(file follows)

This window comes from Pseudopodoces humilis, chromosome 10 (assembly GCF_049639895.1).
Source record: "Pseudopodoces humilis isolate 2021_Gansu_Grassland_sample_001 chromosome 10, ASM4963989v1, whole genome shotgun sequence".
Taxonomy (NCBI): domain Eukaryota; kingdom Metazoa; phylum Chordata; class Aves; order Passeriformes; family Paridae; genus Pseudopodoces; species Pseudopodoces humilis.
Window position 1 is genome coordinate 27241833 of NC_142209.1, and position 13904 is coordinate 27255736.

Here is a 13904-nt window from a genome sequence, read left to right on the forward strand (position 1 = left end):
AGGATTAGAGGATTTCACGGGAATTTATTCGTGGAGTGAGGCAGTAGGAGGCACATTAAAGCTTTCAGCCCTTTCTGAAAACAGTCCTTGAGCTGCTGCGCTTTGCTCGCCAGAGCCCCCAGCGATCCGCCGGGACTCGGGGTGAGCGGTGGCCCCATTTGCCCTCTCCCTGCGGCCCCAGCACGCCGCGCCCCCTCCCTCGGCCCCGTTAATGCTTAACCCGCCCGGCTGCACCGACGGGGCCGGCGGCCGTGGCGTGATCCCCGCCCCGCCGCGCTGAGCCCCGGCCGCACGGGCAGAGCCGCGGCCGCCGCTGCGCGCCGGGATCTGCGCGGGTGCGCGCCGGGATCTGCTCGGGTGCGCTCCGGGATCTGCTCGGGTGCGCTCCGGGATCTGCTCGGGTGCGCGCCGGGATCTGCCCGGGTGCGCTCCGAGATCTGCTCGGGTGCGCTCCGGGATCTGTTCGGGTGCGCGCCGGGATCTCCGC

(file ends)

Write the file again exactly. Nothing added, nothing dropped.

This window comes from Pseudopodoces humilis, chromosome 10 (assembly GCF_049639895.1).
Source record: "Pseudopodoces humilis isolate 2021_Gansu_Grassland_sample_001 chromosome 10, ASM4963989v1, whole genome shotgun sequence".
Taxonomy (NCBI): domain Eukaryota; kingdom Metazoa; phylum Chordata; class Aves; order Passeriformes; family Paridae; genus Pseudopodoces; species Pseudopodoces humilis.
Window position 1 is genome coordinate 27241833 of NC_142209.1, and position 13904 is coordinate 27255736.

Here is a 13904-nt window from a genome sequence, read left to right on the forward strand (position 1 = left end):
AGGATTAGAGGATTTCACGGGAATTTATTCGTGGAGTGAGGCAGTAGGAGGCACATTAAAGCTTTCAGCCCTTTCTGAAAACAGTCCTTGAGCTGCTGCGCTTTGCTCGCCAGAGCCCCCAGCGATCCGCCGGGACTCGGGGTGAGCGGTGGCCCCATTTGCCCTCTCCCTGCGGCCCCAGCACGCCGCGCCCCCTCCCTCGGCCCCGTTAATGCTTAACCCGCCCGGCTGCACCGACGGGGCCGGCGGCCGTGGCGTGATCCCCGCCCCGCCGCGCTGAGCCCCGGCCGCACGGGCAGAGCCGCGGCCGCCGCTGCGCGCCGGGATCTGCGCGGGTGCGCGCCGGGATCTGCTCGGGTGCGCTCCGGGATCTGCTCGGGTGCGCTCCGGGATCTGCTCGGGTGCGCGCCGGGATCTGCCCGGGTGCGCTCCGAGATCTGCTCGGGTGCGCTCCGGGATCTGTTCGGGTGCGCGCCGGGATCTCCGC